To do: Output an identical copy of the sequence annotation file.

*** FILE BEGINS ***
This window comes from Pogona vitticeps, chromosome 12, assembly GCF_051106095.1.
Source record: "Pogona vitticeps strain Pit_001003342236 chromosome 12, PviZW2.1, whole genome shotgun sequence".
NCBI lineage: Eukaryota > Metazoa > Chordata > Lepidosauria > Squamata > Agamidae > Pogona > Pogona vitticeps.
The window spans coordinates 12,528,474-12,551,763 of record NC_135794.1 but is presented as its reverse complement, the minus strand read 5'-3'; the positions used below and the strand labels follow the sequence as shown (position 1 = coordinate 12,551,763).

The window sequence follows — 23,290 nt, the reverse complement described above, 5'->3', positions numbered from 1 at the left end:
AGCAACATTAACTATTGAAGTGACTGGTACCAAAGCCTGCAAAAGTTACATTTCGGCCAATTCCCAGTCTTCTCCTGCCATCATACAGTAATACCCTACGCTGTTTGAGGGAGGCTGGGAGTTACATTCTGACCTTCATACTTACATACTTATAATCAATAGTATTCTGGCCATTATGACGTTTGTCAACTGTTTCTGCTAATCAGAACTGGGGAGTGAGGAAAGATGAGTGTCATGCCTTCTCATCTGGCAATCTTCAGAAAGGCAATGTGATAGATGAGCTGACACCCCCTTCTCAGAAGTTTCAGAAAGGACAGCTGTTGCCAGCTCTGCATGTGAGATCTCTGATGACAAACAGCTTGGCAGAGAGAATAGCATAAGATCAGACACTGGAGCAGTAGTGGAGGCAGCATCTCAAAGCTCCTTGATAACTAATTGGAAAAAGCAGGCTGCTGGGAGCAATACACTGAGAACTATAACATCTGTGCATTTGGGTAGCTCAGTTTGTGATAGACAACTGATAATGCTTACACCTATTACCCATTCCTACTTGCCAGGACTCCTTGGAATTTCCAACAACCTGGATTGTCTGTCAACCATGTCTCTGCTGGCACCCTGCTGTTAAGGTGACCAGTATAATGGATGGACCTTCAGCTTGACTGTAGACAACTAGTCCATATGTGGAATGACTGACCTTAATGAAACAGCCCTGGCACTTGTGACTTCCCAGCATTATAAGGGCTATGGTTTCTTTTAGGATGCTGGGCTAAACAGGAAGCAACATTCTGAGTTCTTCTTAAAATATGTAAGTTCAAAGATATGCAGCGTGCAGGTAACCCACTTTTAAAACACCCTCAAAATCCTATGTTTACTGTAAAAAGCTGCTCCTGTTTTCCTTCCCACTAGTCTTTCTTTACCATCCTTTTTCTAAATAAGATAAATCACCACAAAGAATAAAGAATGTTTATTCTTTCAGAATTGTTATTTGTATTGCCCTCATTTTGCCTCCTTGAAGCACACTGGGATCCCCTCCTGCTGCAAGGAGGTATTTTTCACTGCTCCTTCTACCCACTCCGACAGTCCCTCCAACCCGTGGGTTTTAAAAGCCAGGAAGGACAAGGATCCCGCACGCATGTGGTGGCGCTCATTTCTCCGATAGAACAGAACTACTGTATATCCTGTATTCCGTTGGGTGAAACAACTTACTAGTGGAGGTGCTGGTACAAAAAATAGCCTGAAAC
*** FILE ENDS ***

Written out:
This window comes from Pogona vitticeps, chromosome 12, assembly GCF_051106095.1.
Source record: "Pogona vitticeps strain Pit_001003342236 chromosome 12, PviZW2.1, whole genome shotgun sequence".
NCBI lineage: Eukaryota > Metazoa > Chordata > Lepidosauria > Squamata > Agamidae > Pogona > Pogona vitticeps.
The window spans coordinates 12,528,474-12,551,763 of record NC_135794.1 but is presented as its reverse complement, the minus strand read 5'-3'; the positions used below and the strand labels follow the sequence as shown (position 1 = coordinate 12,551,763).

The window sequence follows — 23,290 nt, the reverse complement described above, 5'->3', positions numbered from 1 at the left end:
AGCAACATTAACTATTGAAGTGACTGGTACCAAAGCCTGCAAAAGTTACATTTCGGCCAATTCCCAGTCTTCTCCTGCCATCATACAGTAATACCCTACGCTGTTTGAGGGAGGCTGGGAGTTACATTCTGACCTTCATACTTACATACTTATAATCAATAGTATTCTGGCCATTATGACGTTTGTCAACTGTTTCTGCTAATCAGAACTGGGGAGTGAGGAAAGATGAGTGTCATGCCTTCTCATCTGGCAATCTTCAGAAAGGCAATGTGATAGATGAGCTGACACCCCCTTCTCAGAAGTTTCAGAAAGGACAGCTGTTGCCAGCTCTGCATGTGAGATCTCTGATGACAAACAGCTTGGCAGAGAGAATAGCATAAGATCAGACACTGGAGCAGTAGTGGAGGCAGCATCTCAAAGCTCCTTGATAACTAATTGGAAAAAGCAGGCTGCTGGGAGCAATACACTGAGAACTATAACATCTGTGCATTTGGGTAGCTCAGTTTGTGATAGACAACTGATAATGCTTACACCTATTACCCATTCCTACTTGCCAGGACTCCTTGGAATTTCCAACAACCTGGATTGTCTGTCAACCATGTCTCTGCTGGCACCCTGCTGTTAAGGTGACCAGTATAATGGATGGACCTTCAGCTTGACTGTAGACAACTAGTCCATATGTGGAATGACTGACCTTAATGAAACAGCCCTGGCACTTGTGACTTCCCAGCATTATAAGGGCTATGGTTTCTTTTAGGATGCTGGGCTAAACAGGAAGCAACATTCTGAGTTCTTCTTAAAATATGTAAGTTCAAAGATATGCAGCGTGCAGGTAACCCACTTTTAAAACACCCTCAAAATCCTATGTTTACTGTAAAAAGCTGCTCCTGTTTTCCTTCCCACTAGTCTTTCTTTACCATCCTTTTTCTAAATAAGATAAATCACCACAAAGAATAAAGAATGTTTATTCTTTCAGAATTGTTATTTGTATTGCCCTCATTTTGCCTCCTTGAAGCACACTGGGATCCCCTCCTGCTGCAAGGAGGTATTTTTCACTGCTCCTTCTACCCACTCCGACAGTCCCTCCAACCCGTGGGTTTTAAAAGCCAGGAAGGACAAGGATCCCGCACGCATGTGGTGGCGCTCATTTCTCCGATAGAACAGAACTACTGTATATCCTGTATTCCGTTGGGTGAAACAACTTACTAGTGGAGGTGCTGGTACAAAAAATAGCCTGAAAC